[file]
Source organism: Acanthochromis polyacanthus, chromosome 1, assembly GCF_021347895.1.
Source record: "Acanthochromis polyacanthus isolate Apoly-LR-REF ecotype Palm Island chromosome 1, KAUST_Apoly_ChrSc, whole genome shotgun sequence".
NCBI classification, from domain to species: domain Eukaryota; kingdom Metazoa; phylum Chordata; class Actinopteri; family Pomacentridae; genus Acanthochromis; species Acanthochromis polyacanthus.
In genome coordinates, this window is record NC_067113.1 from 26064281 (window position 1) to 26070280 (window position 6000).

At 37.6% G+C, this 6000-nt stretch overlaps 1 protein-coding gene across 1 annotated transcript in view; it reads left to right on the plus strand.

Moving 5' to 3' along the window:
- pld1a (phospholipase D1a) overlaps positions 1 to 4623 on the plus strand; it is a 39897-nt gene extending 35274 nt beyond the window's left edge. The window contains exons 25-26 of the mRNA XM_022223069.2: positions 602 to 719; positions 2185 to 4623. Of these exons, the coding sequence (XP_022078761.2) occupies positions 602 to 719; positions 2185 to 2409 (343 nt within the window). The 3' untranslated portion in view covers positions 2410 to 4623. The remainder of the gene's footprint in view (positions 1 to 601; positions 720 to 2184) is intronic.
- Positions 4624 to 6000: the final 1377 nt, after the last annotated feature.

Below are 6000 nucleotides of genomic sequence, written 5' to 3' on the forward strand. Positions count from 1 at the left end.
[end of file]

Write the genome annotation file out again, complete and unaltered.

Source organism: Acanthochromis polyacanthus, chromosome 1, assembly GCF_021347895.1.
Source record: "Acanthochromis polyacanthus isolate Apoly-LR-REF ecotype Palm Island chromosome 1, KAUST_Apoly_ChrSc, whole genome shotgun sequence".
NCBI classification, from domain to species: domain Eukaryota; kingdom Metazoa; phylum Chordata; class Actinopteri; family Pomacentridae; genus Acanthochromis; species Acanthochromis polyacanthus.
In genome coordinates, this window is record NC_067113.1 from 26064281 (window position 1) to 26070280 (window position 6000).

At 37.6% G+C, this 6000-nt stretch overlaps 1 protein-coding gene across 1 annotated transcript in view; it reads left to right on the plus strand.

Moving 5' to 3' along the window:
- pld1a (phospholipase D1a) overlaps positions 1 to 4623 on the plus strand; it is a 39897-nt gene extending 35274 nt beyond the window's left edge. The window contains exons 25-26 of the mRNA XM_022223069.2: positions 602 to 719; positions 2185 to 4623. Of these exons, the coding sequence (XP_022078761.2) occupies positions 602 to 719; positions 2185 to 2409 (343 nt within the window). The 3' untranslated portion in view covers positions 2410 to 4623. The remainder of the gene's footprint in view (positions 1 to 601; positions 720 to 2184) is intronic.
- Positions 4624 to 6000: the final 1377 nt, after the last annotated feature.

Below are 6000 nucleotides of genomic sequence, written 5' to 3' on the forward strand. Positions count from 1 at the left end.